Last of dying breed, Vancouver typewriter repairman keeps busy

Tricia Chan
Photo from The Associated Press

At 84 years of age, Art Skill has witnessed a period of rapid technological development.

From the rotary telephone to iPhones, from the enigma machine to portable laptops, communication has shifted immensely over the last century. But for Skill, there is one machine that has endured the test of time: the typewriter.

Skill has been working with typewriters in some way since he was 19 when his older brother set him up with a job at Remington Rand in Vancouver. Ever since, he and typewriters have gone side by side, like A and S on a keyboard.

And as Vancouver’s last typewriter repairman, he says business is still good and he doesn’t see himself retiring anytime soon. There’s just too much meticulous work that needs to get done to keep these machines operational.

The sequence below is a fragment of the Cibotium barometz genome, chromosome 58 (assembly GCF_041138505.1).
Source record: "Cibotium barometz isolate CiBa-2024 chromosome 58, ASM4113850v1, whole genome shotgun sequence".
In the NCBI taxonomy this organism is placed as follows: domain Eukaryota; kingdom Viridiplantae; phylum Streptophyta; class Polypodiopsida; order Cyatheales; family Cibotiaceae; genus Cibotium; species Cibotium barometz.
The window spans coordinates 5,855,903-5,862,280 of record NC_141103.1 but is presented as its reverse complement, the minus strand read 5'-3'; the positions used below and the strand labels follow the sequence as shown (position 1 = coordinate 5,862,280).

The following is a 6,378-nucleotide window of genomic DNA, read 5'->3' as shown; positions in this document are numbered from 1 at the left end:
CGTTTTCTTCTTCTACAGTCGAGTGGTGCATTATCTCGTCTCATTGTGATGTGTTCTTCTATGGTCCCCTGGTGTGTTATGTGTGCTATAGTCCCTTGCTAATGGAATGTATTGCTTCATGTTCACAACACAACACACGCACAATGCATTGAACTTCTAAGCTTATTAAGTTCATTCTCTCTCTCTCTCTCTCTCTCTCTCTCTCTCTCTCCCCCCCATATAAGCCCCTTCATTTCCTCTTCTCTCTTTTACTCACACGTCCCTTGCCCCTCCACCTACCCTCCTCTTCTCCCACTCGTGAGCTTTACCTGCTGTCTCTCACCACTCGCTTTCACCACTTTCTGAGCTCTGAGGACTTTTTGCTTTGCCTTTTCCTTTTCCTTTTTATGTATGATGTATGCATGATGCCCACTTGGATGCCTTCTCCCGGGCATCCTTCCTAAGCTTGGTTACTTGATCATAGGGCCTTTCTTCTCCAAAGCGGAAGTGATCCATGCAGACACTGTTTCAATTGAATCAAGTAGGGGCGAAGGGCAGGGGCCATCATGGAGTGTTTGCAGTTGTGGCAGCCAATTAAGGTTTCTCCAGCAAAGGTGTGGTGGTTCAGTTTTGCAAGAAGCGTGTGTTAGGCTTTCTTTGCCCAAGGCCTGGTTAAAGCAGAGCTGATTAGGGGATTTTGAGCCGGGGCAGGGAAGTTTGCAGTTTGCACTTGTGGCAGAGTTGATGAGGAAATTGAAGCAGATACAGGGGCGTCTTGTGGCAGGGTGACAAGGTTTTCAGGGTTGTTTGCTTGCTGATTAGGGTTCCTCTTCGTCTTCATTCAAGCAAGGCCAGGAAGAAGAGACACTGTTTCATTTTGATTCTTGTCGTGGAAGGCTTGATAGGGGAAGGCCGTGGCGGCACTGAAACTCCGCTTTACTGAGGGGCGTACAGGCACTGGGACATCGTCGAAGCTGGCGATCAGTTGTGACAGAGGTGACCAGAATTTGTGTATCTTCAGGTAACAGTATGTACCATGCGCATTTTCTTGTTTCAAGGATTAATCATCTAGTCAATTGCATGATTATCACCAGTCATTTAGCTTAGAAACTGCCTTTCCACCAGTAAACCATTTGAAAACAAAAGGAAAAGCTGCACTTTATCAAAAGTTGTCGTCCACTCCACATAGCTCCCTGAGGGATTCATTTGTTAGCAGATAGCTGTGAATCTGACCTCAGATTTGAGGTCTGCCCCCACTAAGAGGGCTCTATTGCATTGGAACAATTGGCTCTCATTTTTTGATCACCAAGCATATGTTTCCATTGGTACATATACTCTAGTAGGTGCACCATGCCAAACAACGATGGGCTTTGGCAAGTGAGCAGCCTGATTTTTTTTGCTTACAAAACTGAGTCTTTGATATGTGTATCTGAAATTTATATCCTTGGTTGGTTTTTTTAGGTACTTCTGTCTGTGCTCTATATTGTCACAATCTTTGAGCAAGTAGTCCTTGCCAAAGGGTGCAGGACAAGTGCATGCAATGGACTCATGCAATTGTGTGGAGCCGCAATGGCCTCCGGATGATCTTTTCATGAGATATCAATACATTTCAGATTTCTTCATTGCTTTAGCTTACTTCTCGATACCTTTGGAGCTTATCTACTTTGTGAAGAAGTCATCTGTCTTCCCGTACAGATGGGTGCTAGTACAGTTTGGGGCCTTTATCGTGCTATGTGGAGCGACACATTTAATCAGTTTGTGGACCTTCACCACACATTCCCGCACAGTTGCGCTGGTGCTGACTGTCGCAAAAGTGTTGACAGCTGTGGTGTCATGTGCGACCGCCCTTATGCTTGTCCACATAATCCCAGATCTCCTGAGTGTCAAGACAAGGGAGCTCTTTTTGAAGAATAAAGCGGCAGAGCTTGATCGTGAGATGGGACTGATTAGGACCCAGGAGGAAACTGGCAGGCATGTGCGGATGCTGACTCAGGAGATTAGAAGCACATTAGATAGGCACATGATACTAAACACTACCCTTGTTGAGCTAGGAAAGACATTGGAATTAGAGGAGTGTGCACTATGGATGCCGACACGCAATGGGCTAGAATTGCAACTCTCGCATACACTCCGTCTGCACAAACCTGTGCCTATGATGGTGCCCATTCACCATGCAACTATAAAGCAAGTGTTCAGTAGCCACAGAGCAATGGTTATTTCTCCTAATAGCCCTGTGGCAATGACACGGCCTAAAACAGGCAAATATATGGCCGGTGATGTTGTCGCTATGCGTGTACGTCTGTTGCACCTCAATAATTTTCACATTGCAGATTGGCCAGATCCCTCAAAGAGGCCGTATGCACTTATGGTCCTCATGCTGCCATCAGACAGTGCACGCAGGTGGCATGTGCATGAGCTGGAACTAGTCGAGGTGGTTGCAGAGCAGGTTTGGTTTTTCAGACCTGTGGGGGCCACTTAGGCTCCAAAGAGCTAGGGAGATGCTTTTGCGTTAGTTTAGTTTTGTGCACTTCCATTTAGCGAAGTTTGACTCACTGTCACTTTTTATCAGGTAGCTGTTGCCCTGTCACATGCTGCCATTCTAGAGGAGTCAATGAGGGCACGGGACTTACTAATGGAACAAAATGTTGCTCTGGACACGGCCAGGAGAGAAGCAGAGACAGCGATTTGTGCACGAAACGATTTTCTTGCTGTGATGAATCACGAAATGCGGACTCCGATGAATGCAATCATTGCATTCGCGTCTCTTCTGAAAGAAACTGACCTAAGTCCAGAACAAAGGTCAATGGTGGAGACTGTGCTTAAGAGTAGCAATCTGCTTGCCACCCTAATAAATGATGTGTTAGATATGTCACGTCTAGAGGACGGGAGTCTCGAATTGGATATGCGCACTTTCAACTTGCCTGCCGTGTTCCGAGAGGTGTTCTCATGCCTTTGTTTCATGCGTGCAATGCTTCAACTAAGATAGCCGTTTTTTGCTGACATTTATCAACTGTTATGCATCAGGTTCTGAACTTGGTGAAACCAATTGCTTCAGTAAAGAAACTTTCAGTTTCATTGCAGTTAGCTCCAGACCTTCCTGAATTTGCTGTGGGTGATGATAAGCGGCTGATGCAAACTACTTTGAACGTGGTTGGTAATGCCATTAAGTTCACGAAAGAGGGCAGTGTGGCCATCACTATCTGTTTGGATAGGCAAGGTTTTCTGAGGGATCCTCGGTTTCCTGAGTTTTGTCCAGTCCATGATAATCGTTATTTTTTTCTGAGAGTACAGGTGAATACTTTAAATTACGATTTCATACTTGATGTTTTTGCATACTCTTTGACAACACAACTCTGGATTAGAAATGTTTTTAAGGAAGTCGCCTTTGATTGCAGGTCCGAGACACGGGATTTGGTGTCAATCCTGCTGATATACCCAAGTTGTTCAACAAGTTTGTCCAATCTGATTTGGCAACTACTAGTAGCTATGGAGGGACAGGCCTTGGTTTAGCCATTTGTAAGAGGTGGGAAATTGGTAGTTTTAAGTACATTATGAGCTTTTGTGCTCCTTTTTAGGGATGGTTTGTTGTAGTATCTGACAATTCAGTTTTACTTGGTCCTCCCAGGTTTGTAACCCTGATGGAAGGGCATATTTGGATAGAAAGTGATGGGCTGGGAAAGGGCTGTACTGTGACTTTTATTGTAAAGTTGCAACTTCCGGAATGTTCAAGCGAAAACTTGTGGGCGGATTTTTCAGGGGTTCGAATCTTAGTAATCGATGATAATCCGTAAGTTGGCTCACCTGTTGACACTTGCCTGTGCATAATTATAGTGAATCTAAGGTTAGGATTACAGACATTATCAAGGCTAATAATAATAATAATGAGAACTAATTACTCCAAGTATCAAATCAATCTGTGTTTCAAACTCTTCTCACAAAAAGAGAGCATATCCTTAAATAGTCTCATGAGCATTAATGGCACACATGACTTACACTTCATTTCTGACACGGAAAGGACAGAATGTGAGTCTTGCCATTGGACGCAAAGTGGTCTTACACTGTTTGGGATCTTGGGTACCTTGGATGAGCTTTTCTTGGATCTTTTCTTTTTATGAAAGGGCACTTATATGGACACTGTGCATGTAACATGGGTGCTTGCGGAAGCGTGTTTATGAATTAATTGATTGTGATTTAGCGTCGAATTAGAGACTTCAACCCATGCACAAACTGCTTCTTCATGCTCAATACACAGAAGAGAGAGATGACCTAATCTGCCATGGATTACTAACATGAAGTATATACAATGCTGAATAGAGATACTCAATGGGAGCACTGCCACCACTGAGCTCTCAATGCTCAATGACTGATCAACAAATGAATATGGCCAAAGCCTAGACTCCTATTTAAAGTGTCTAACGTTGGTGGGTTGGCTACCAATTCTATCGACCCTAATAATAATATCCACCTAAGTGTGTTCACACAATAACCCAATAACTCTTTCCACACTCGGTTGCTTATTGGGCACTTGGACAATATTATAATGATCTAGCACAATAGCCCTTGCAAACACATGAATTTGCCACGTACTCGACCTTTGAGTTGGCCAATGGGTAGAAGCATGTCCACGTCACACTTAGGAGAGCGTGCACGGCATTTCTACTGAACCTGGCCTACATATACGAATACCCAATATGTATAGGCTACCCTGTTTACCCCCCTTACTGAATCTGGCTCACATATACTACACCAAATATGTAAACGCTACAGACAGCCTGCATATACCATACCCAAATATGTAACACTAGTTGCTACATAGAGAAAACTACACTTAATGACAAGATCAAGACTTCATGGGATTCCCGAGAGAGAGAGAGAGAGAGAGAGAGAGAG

“You can clean them, which will make them look pretty,” Skill told the Vancouver Sun. “But if you’re going to use them, you can’t have sticking keys, the backspace has to work, the tab has to work. If the ribbon reverse doesn’t work, it’s a bitch to wind it back.”

His company, Polson’s Office Products, had 35 employees in its prime. Now, it’s down to four: Skill and his wife, as well as two other technicians with their own set of special skills.

For example, Skill explained to the newspaper that every lawyer has an IBM Selectric typewriter, a model first introduced in the 1960s, which is why he needs an expert who knows them well.

“There’s no memory, for one thing,” he says of the typewriter. “A computer is storing everything you do.”

His other employee is an expert in manual typewriters, those used before the Second World War.

“It’s an older guy, older than me, would you believe, who can do the old stuff,” Skill revealed to the Sun. “Don Brown, who’s just under 90.”

Skill sells new electric typewriters from Japan and has refurbished and repaired machines available, as well. He also makes money renting typewriters out for movie or television sets and has an interesting vintage collection.

“I have an Arabic typewriter,” he told the newspaper. “The carriage goes the other way.”